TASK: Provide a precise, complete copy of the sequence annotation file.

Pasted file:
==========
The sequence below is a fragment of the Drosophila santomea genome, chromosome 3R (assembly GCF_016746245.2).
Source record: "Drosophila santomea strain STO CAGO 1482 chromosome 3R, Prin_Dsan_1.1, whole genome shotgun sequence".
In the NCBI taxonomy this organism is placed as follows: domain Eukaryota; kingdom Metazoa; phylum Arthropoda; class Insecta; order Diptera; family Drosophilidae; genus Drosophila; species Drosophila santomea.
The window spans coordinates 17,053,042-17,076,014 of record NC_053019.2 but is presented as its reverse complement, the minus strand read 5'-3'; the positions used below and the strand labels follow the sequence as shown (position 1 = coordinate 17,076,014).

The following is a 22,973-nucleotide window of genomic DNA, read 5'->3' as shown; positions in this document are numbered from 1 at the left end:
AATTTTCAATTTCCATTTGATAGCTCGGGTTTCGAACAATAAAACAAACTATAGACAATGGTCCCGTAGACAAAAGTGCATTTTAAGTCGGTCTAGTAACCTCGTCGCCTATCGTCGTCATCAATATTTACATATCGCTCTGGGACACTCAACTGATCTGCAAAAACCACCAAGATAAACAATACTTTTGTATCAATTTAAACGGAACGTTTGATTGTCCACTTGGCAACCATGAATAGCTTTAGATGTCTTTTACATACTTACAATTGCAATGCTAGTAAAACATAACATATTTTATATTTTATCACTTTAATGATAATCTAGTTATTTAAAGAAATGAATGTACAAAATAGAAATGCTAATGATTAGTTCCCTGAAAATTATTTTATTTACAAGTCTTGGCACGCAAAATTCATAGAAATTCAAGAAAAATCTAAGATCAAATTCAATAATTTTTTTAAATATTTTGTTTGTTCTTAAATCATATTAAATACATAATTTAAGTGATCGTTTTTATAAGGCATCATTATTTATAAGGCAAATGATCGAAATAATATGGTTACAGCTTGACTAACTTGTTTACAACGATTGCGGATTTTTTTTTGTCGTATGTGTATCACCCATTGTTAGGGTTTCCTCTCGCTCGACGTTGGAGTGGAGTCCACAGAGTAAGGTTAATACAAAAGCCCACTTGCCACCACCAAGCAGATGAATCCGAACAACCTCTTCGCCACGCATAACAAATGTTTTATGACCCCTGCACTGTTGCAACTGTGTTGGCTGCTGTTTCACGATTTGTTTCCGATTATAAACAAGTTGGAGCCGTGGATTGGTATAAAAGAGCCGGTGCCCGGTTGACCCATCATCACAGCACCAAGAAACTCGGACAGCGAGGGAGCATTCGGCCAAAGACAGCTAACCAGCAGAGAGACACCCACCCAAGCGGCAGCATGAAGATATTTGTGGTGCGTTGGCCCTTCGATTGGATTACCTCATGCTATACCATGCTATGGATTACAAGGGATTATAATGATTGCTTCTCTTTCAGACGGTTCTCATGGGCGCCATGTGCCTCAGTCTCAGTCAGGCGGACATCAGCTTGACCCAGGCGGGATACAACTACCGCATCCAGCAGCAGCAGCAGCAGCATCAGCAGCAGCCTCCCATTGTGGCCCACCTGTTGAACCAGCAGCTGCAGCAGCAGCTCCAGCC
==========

The sequence below is a fragment of the Drosophila santomea genome, chromosome 3R (assembly GCF_016746245.2).
Source record: "Drosophila santomea strain STO CAGO 1482 chromosome 3R, Prin_Dsan_1.1, whole genome shotgun sequence".
In the NCBI taxonomy this organism is placed as follows: domain Eukaryota; kingdom Metazoa; phylum Arthropoda; class Insecta; order Diptera; family Drosophilidae; genus Drosophila; species Drosophila santomea.
The window spans coordinates 17,053,042-17,076,014 of record NC_053019.2 but is presented as its reverse complement, the minus strand read 5'-3'; the positions used below and the strand labels follow the sequence as shown (position 1 = coordinate 17,076,014).

The following is a 22,973-nucleotide window of genomic DNA, read 5'->3' as shown; positions in this document are numbered from 1 at the left end:
AATTTTCAATTTCCATTTGATAGCTCGGGTTTCGAACAATAAAACAAACTATAGACAATGGTCCCGTAGACAAAAGTGCATTTTAAGTCGGTCTAGTAACCTCGTCGCCTATCGTCGTCATCAATATTTACATATCGCTCTGGGACACTCAACTGATCTGCAAAAACCACCAAGATAAACAATACTTTTGTATCAATTTAAACGGAACGTTTGATTGTCCACTTGGCAACCATGAATAGCTTTAGATGTCTTTTACATACTTACAATTGCAATGCTAGTAAAACATAACATATTTTATATTTTATCACTTTAATGATAATCTAGTTATTTAAAGAAATGAATGTACAAAATAGAAATGCTAATGATTAGTTCCCTGAAAATTATTTTATTTACAAGTCTTGGCACGCAAAATTCATAGAAATTCAAGAAAAATCTAAGATCAAATTCAATAATTTTTTTAAATATTTTGTTTGTTCTTAAATCATATTAAATACATAATTTAAGTGATCGTTTTTATAAGGCATCATTATTTATAAGGCAAATGATCGAAATAATATGGTTACAGCTTGACTAACTTGTTTACAACGATTGCGGATTTTTTTTTGTCGTATGTGTATCACCCATTGTTAGGGTTTCCTCTCGCTCGACGTTGGAGTGGAGTCCACAGAGTAAGGTTAATACAAAAGCCCACTTGCCACCACCAAGCAGATGAATCCGAACAACCTCTTCGCCACGCATAACAAATGTTTTATGACCCCTGCACTGTTGCAACTGTGTTGGCTGCTGTTTCACGATTTGTTTCCGATTATAAACAAGTTGGAGCCGTGGATTGGTATAAAAGAGCCGGTGCCCGGTTGACCCATCATCACAGCACCAAGAAACTCGGACAGCGAGGGAGCATTCGGCCAAAGACAGCTAACCAGCAGAGAGACACCCACCCAAGCGGCAGCATGAAGATATTTGTGGTGCGTTGGCCCTTCGATTGGATTACCTCATGCTATACCATGCTATGGATTACAAGGGATTATAATGATTGCTTCTCTTTCAGACGGTTCTCATGGGCGCCATGTGCCTCAGTCTCAGTCAGGCGGACATCAGCTTGACCCAGGCGGGATACAACTACCGCATCCAGCAGCAGCAGCAGCAGCATCAGCAGCAGCCTCCCATTGTGGCCCACCTGTTGAACCAGCAGCTGCAGCAGCAGCTCCAGCC